In last week’s article, I introduced the Chinese Medicine concept that all forms of pain are caused by stagnation, and I explained that the standard of care for traumatic injuries – rest, ice, compression, and elevation – may actually inhibit the healing process. This week I’ll cover some interventions that do work to facilitate the resolution of pain – they’re things that everyone should know. All of them are ways of promoting movement to liberate stagnation.
1. Breathe. Our energy follows our breath. I discussed this in the context of stress and relaxation, where slowing the breath can calm agitation and crazy thinking. As it relates to pain, breathing fully and deeply encourages movement of life energy (Qi in Chinese medicine; prana in the yogic tradition) and blood. This helps to alleviate stagnation and ease pain.
Simply taking long, deep breaths, inhaling into the belly and making the exhale as long as you can, will calm your nervous system and reduce pain. You can usually get even better results by imagining the breath is moving through the painful area. If your elbow hurts, for instance, imagine you’re drawing air in through your elbow and then exhaling out your elbow, visualizing energy coursing through the region as you do so. If your pain is emotional, there will still be a part of the body where the emotion is most strongly felt, and this should be the focal point of your breathing. If you’re having a painful experience, keep breathing deeply and fully as you move through it.
2. Get a massage. Massage, at its most basic level, is the practice of mechanically breaking up stagnation and restoring proper flow. Regardless of the nature of your pain, massage will probably help. Plus, it feels good – how many medical interventions can you say that about?
While massage is an integral part of the healing practices of so many cultures, it is greatly undervalued in the United States. Maybe we have a hard time separating the idea of therapeutic touch from sexual touch. Maybe we just think things that feel good are indulgent and bad for us. But the reality is that the great majority of pain benefits from massage, which is a more impressive claim than can be made of nearly any conventional pain therapy. And human touch is a basic human need.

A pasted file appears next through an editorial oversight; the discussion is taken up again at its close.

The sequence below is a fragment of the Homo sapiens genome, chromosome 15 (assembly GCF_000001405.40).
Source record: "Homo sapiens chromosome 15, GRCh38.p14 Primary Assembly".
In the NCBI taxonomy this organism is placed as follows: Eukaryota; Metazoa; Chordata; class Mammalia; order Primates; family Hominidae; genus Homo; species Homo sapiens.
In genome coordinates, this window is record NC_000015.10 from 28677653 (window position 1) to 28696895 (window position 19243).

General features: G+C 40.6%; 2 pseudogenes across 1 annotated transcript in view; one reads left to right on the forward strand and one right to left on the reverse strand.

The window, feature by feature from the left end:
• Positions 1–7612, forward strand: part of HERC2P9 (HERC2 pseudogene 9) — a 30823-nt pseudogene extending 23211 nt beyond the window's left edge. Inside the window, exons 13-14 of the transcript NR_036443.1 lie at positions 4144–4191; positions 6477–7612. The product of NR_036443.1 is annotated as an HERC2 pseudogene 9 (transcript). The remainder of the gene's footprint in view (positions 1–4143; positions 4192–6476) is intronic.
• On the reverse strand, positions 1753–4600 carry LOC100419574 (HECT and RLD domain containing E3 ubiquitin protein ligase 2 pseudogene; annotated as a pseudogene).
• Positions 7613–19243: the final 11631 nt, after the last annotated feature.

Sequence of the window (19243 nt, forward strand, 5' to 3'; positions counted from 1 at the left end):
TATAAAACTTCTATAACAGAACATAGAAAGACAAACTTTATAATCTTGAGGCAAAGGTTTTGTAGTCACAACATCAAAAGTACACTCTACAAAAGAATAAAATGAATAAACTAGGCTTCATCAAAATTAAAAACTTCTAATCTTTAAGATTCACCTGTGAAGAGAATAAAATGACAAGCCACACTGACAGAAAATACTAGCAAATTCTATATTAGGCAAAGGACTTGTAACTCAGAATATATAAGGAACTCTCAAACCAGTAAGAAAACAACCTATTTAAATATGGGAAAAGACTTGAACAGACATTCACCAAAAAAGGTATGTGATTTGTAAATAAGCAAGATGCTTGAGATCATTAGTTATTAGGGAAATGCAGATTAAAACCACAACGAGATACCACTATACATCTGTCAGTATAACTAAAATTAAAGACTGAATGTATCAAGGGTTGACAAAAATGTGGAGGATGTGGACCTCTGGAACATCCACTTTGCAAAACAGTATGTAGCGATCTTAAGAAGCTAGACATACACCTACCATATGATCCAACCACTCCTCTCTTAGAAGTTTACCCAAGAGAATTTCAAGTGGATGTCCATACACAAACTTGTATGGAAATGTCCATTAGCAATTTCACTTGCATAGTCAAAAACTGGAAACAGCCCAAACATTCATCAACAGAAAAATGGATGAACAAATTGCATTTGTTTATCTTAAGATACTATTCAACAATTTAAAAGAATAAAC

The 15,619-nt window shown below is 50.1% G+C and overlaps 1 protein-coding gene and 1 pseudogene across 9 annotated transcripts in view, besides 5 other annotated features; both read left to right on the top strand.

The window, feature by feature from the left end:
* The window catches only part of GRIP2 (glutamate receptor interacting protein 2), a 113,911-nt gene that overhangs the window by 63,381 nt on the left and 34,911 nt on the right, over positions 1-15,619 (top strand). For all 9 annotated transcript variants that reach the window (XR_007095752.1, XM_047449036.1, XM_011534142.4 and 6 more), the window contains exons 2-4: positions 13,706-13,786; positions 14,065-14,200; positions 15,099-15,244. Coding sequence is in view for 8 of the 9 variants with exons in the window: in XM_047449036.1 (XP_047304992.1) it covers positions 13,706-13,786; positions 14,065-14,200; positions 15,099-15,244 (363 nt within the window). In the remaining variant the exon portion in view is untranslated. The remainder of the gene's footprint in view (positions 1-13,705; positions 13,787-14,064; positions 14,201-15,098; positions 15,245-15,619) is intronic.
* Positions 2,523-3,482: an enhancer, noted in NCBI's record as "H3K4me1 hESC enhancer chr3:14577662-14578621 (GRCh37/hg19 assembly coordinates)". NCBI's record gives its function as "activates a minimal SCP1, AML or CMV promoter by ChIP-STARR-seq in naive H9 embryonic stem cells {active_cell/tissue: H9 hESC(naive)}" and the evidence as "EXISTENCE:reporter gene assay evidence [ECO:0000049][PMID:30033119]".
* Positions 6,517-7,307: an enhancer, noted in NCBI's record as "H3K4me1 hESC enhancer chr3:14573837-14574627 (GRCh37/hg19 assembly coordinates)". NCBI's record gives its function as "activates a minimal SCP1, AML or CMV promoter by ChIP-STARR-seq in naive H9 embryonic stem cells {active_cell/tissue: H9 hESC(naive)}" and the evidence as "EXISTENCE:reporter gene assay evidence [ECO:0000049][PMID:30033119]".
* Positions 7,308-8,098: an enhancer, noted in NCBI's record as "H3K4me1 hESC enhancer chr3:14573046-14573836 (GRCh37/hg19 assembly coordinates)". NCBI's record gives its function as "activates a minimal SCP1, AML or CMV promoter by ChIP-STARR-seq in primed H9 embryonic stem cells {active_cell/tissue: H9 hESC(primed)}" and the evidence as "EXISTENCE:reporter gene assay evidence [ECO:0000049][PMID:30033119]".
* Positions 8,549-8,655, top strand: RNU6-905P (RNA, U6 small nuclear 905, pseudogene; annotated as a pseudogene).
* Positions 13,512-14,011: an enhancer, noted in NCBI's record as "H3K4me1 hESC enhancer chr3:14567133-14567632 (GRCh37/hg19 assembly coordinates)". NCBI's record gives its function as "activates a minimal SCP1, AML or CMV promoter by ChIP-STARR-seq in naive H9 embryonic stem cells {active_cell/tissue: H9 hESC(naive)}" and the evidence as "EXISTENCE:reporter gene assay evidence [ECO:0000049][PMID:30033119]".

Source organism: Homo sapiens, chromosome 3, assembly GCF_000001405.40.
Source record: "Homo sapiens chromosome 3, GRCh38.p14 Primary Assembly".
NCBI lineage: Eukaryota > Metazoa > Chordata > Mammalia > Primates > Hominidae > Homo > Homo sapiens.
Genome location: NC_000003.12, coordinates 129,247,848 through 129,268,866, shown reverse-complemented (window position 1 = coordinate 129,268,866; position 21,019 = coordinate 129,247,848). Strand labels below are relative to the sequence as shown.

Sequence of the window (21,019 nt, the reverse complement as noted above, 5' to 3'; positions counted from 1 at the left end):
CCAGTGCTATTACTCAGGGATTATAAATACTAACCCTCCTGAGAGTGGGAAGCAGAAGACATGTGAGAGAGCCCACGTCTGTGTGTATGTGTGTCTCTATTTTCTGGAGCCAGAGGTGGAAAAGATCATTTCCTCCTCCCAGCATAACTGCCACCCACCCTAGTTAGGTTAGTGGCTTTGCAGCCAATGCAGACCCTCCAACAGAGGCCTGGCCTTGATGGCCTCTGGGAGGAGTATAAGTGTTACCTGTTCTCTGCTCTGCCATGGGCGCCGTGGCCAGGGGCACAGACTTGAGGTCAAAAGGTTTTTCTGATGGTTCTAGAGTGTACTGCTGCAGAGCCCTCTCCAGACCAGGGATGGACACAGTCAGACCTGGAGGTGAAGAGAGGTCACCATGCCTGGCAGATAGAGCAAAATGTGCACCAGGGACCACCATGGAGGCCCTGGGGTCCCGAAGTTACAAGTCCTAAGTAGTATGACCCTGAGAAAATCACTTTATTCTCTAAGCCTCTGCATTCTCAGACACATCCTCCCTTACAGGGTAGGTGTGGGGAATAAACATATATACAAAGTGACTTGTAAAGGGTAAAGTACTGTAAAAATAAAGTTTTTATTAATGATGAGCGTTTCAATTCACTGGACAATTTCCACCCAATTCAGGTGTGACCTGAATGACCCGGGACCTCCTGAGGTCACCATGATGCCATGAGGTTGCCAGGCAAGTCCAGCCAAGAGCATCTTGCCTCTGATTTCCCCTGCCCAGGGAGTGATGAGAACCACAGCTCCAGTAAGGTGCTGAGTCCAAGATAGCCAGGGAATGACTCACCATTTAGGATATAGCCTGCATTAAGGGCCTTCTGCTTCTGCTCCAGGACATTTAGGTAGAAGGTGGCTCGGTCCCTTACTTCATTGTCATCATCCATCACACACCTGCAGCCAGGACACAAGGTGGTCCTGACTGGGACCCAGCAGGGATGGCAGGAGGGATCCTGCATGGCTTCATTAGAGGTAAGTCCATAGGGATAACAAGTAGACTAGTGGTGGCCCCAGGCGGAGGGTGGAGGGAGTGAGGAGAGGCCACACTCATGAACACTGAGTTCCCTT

Although I believe there is no substitute for having someone else give you a massage, even self-massage can often be enormously beneficial. I have saved myself from severe pain countless times by rolling on a small, firm ball (a lacrosse ball is my favorite).
3. Drink water. It’s cheap and it’s easy. Dehydration makes almost any kind of pain worse, and some pain is entirely due to being dried out. So, first thing, make sure you’re drinking at least half the number of pounds you weigh as ounces of room temperature water each day. (That is, if you weigh 120 pounds, you should drink 60 ounces of water, a little at a time over the course of the day.)
Water is essential to the elasticity of our connective tissue and the fluidity of our joints. When I’m dehydrated, my neck and shoulders get tight and my head starts to hurt. I know that means I’ve forgotten about water.
Don’t undervalue the simple just because it’s simple. Just drink more water, get some massage, and breathe more deeply. Next week I’ll have more strategies for you.
Meanwhile, be well,
Dr. Peter Borten